Issue 16 - April 2016
By Ilya Poberezhskiy and Hong Tang
This February, for the first time, the dynamic Occulting Mask Coronagraph (OMC) testbed was placed into HCIT-1 vacuum tank to commence the work on the last, and most challenging, WFIRST system-level coronagraph milestone #9. This advanced testbed has many new features for more realistic testing of space coronagraphs:
- Masks and stops for two coronagraph modes (Shaped Pupil and Hybrid Lyot) on the same testbed – similar to WFIRST flight coronagraph instrument – with mechanisms to remotely switch between these two modes,
- A scaled mini-WFIRST telescope simulator with a representative obscured pupil that can produce expected on-orbit disturbances such as telescope pointing errors and thermal drifts,
- A low-order wavefront sensor that uses the rejected “star” light and is capable of both sensing angstrom-level wavefront errors and controlling a fast-steering mirror, focus adjustment, and a deformable mirror to reduce these disturbances,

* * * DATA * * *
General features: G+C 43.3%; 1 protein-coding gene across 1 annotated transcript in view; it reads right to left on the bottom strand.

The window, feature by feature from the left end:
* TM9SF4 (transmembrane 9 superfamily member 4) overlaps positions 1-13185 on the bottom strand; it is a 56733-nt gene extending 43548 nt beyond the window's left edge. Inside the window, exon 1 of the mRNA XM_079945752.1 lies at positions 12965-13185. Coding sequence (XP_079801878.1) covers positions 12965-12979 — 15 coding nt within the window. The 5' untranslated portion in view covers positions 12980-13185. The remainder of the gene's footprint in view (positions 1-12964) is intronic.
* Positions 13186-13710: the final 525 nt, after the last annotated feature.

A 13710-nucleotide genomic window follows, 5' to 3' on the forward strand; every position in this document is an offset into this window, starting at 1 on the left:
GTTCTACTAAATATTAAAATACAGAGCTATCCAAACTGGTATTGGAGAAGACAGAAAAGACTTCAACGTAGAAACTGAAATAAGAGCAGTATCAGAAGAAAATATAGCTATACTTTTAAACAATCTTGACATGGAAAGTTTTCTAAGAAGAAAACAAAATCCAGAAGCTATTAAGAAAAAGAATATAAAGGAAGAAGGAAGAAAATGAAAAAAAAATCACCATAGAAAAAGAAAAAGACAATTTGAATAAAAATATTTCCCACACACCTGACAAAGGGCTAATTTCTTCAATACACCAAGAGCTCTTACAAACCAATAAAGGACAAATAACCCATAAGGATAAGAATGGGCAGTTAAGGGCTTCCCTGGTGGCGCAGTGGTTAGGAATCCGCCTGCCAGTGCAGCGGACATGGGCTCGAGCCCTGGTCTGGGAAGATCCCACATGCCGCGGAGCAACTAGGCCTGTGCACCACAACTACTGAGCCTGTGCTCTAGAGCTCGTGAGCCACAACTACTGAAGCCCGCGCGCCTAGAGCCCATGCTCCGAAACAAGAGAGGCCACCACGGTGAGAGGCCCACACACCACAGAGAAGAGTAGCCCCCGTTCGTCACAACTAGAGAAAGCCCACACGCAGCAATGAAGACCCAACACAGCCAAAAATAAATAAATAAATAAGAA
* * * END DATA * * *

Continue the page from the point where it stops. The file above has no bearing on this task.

- Highly stable and extensively modeled optical mounts to enable the validation of coronagraph bench structural, thermal, optical, performance (STOP) models. Improvements were also made to the vacuum chamber’s mechanical isolation, thermal insulation, and stray light control.
The WFIRST coronagraph team and the HCIT facility team have worked for over a year to design, model, build, test and integrate all the components and subsystems that went into this new high-fidelity testbed. Now the hard work of demonstrating that WFIRST coronagraph works in a simulated on-orbit environment really begins!
- WFIRST is a NASA project managed by the Goddard Space Flight Center
- WFIRST coronagraph instrument is managed by the Jet Propulsion Laboratory
- HCIT is a NASA facility funded by the Exoplanet Program Office
Ilya Poberezhskiy, WFIRST Coronagraph Testbed Manager
Hong Tang, High Contrast Imaging Testbed (HCIT) Facility Manager, Jet Propulsion Laboratory